Maybe all Maddon needs or should do is take the blinders off and let Joyce either make his case to play against both right-handers and lefites, or be banished to platoon duty and be the key component against right-hander in left or right field. Joyce has shown before he can hit left-handers if given the chance, so maybe it is time to rely more on your capable young player than keep doing the lineup merry-go-round based on the side of the rubber a hurler uses.
Wednesday Joyce made a huge statement in not only securing the Rays first win, but also showing he can be the guy to get the Rays the needed offense if his name is called more often. Of course the season is young, and maybe Maddon will release the reins a bit this year and get Joyce some quality plate appearances against lefties, or he will be pigeon-holed for good not only with the Rays, but with any other team that might want to take a chance on him if the Rays ever decide they need a guy who can hit pitchers that hoist the rock from either side of the hill.
If I was Maddon, I think Joyce has proven he can get it done, but imagine what he could do if he played daily. I think a few pitching staffs would shudder at that thought.
Baseball defines itself by its unscripted single plays and moments that can easily decide victory or defeat. Where the crack of the bat meeting the ball can electrify a crowd, a defensive play that illustrates brilliance can boost your confidence for success, or a misplaced pitch left flat and lifeless can become a isolating factor in the contest.
These moments and more showed themselves vividly on Tuesday afternoon as the Tampa Bay Rays opened their 16th Major League baseball campaign against divisional rivals, the Baltimore Orioles. The Rays were riding a 2-game home opener winning streak and with a third win in a row could get Rays Manager Joe Maddon back to the .500 mark in his Rays tenure. Instead, the Rays showed us all the ways they have improved over the Winter, but also gave us a quick dose of reality that some things still need some fine tuning to succeed in 2013.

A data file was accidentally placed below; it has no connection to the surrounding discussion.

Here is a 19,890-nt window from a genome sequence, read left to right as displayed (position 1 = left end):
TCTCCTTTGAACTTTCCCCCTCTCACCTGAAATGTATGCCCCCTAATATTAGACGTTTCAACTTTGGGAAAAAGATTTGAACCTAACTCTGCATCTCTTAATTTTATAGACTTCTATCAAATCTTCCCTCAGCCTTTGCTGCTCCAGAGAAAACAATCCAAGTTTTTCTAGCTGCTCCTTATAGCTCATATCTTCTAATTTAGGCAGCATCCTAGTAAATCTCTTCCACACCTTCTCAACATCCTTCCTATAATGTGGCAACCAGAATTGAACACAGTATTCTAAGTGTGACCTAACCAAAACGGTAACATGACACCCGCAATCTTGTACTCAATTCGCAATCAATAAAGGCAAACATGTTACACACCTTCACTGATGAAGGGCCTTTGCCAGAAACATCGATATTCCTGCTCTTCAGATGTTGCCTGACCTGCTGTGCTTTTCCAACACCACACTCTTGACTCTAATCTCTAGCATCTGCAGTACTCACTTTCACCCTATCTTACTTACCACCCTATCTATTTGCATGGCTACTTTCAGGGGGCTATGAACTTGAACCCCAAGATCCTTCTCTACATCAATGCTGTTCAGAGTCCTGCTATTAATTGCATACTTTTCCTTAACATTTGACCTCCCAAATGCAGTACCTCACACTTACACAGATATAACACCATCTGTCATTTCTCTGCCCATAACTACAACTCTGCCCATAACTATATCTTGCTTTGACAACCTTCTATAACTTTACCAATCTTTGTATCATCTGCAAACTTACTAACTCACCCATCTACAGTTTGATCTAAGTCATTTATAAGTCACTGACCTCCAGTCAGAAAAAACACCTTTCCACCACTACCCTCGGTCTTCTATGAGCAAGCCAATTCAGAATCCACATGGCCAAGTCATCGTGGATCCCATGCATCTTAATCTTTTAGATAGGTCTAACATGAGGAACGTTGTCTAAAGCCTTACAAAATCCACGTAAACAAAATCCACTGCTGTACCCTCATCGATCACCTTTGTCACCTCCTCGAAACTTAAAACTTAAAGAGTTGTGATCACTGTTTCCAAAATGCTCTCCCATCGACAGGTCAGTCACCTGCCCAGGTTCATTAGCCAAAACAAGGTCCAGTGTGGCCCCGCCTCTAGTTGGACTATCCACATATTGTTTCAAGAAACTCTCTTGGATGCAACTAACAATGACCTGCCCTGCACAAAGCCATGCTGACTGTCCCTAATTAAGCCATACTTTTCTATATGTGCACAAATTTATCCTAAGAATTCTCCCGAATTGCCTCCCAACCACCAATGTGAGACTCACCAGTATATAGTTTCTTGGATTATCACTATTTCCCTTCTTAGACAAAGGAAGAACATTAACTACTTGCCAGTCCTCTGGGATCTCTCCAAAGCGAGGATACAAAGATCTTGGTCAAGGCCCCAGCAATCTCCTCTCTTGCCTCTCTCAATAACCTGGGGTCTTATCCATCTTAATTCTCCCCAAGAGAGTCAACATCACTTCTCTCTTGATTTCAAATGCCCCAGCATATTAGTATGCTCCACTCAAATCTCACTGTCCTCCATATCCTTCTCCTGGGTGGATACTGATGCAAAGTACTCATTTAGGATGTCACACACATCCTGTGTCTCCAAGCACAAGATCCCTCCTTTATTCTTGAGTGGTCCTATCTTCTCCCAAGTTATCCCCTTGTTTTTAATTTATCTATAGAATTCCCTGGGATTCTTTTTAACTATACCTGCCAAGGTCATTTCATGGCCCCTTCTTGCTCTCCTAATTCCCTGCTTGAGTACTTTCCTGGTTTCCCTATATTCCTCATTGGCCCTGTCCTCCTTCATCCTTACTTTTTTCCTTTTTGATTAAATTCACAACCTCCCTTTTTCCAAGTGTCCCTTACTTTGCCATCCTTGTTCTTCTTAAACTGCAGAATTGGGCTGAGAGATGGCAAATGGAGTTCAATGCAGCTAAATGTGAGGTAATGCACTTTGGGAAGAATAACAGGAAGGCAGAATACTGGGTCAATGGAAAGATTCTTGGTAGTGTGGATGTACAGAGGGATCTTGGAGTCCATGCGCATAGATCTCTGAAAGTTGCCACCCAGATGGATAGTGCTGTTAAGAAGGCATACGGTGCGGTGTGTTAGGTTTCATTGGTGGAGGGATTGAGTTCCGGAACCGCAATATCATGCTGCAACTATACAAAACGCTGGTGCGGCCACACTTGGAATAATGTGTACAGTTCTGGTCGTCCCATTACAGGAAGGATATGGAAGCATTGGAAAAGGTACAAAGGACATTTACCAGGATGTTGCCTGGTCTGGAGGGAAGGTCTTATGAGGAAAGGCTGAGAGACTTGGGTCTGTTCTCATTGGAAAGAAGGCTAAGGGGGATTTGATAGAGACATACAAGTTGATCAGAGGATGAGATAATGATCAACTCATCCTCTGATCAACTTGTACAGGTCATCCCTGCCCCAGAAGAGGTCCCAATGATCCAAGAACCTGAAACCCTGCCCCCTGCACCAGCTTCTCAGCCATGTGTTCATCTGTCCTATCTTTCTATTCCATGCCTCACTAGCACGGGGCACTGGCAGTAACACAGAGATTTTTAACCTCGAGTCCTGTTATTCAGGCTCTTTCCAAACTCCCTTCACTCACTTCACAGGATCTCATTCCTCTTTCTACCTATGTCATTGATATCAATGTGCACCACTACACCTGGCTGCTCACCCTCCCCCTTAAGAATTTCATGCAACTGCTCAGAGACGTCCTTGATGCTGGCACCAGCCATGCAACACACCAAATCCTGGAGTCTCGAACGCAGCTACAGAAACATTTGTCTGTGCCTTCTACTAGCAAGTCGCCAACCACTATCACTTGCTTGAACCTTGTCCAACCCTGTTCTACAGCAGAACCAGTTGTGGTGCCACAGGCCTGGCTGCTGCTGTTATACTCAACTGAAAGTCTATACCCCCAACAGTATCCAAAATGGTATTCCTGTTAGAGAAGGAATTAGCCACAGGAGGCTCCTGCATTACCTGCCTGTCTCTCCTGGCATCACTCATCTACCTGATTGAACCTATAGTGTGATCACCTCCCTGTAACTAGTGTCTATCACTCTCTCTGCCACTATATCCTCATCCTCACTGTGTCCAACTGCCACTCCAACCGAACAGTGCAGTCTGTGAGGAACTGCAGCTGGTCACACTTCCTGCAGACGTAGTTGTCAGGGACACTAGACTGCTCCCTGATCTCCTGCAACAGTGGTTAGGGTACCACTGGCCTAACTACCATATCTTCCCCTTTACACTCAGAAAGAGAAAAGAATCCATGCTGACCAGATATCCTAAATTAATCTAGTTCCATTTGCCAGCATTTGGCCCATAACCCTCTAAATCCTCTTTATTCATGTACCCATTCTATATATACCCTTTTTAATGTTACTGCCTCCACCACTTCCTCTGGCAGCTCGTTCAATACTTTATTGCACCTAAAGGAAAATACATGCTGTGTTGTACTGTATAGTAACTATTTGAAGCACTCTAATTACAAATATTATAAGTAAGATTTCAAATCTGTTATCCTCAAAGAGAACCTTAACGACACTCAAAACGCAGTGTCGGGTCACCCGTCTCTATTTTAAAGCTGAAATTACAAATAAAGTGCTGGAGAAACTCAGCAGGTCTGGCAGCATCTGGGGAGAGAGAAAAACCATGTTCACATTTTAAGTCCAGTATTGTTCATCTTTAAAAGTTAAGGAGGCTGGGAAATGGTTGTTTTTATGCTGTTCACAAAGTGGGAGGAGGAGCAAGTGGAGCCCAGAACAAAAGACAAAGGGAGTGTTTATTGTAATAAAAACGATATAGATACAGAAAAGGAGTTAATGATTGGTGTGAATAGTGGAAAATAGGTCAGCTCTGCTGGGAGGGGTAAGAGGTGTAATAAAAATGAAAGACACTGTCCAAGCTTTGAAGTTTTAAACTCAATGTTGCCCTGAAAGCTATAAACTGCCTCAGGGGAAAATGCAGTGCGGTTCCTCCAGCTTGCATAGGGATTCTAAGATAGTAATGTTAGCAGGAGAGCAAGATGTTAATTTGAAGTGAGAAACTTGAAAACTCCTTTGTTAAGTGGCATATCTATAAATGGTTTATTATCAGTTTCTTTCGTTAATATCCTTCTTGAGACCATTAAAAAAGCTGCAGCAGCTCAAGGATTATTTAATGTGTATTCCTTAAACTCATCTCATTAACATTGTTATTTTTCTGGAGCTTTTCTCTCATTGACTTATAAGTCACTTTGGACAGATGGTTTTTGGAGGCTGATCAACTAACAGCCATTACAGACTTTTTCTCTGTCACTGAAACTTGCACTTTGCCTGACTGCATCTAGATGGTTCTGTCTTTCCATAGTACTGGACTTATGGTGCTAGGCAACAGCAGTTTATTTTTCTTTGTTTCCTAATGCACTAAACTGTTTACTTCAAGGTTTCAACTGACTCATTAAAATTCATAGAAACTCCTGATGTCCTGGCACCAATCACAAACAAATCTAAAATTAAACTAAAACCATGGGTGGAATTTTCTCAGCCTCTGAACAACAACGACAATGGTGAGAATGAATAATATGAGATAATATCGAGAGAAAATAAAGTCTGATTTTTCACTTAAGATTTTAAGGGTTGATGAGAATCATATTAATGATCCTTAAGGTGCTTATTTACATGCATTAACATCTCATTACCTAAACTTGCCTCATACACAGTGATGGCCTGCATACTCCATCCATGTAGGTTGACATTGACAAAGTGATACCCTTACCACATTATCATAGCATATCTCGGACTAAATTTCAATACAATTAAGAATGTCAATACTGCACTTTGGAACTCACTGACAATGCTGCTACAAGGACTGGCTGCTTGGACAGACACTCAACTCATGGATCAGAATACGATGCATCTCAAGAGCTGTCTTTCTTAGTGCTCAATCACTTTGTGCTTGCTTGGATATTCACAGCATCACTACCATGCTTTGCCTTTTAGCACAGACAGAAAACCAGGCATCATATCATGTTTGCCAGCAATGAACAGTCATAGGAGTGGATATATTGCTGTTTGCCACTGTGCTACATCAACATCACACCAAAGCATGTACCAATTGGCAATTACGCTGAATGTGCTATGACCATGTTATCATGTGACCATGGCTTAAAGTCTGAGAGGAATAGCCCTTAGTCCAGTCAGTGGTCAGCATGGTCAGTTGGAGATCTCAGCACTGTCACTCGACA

Rays ace David Price took the hill hoping to begin another trek towards a stellar season, but some crafty hitting and patience by the O’s hitters bore into the small holes of opportunity and had Price on the ropes early in this contest. Sure Oriole’s sluggers Adam Jones and Chris Davis had great starts to the 2013 season against Price, but C Matt Wieters seemed to be the biggest nemesis to Price on this day.
Not only did Wieters stake Baltimore to a 2-0 lead in the 1st inning, but his 13-pitch at bat in the top of the 3rd inning that ended up as a walk, which included 8 foul balls did load the bases for a potentially bad situation, but a Davis ground ball to Yunel Escobar began a nifty double play that ended the inning without any further incident. Wieters did have a secondary effect on Price that his long plate appearance did elevate Price’s pitch count and hastened his exit from the game after 6 innings.
Jake McGee then came on in the 7th inning and made a few pitch location mistakes. Jones made the first impression with a 2-RBI to deep left center to give the Orioles the lead again at 4-3. Misfortune again reared her ugly head for McGee in the inning after he intentionally walked Wieters and David blasted a 396-foot 3-run Home Run to right and posted the eventual runs needed to secure the O’s first win of the new season. McGee just never seemed comfortable out on the mound yesterday and might have thrown 18 strikes in his 25 pitch outing, but the Baltimore hitters made his exit swift after 2/3rds of an inning.
Mistakes happen in ballgames, that is par for the course. A pitch that stays flat or doesn’t break away from the plate is destined to be put into play and bad things can become the immediate result. Both Price and McGee had moments of flatness in this game and it cost both of them dearly with McGee getting the loss plus posting up a ballooned 67.50 early ERA. Both pitchers will find their grooves and make amends this season, but their small mistakes on this day definitely played into the Rays breaking their home opener streaks and taking Rays Manager Joe Maddon’s career home opening day mark to 3-5.
But there were also some moments in this contest that made you not only feel good inside, but built upon the confidence that a few pieces that falters at times in 2012 have been fixed and made great starts to building confidence on the field and in the stands. All around the field yesterday there were defensive plays and great moves on the base paths that showed this team again has that attitude that no game is decided until the 27th out. That kind of mentality will pay huge dividends down the road and even in this initial loss, we saw more than a few reasons to think our defensive debacle in 2012 has been rectified.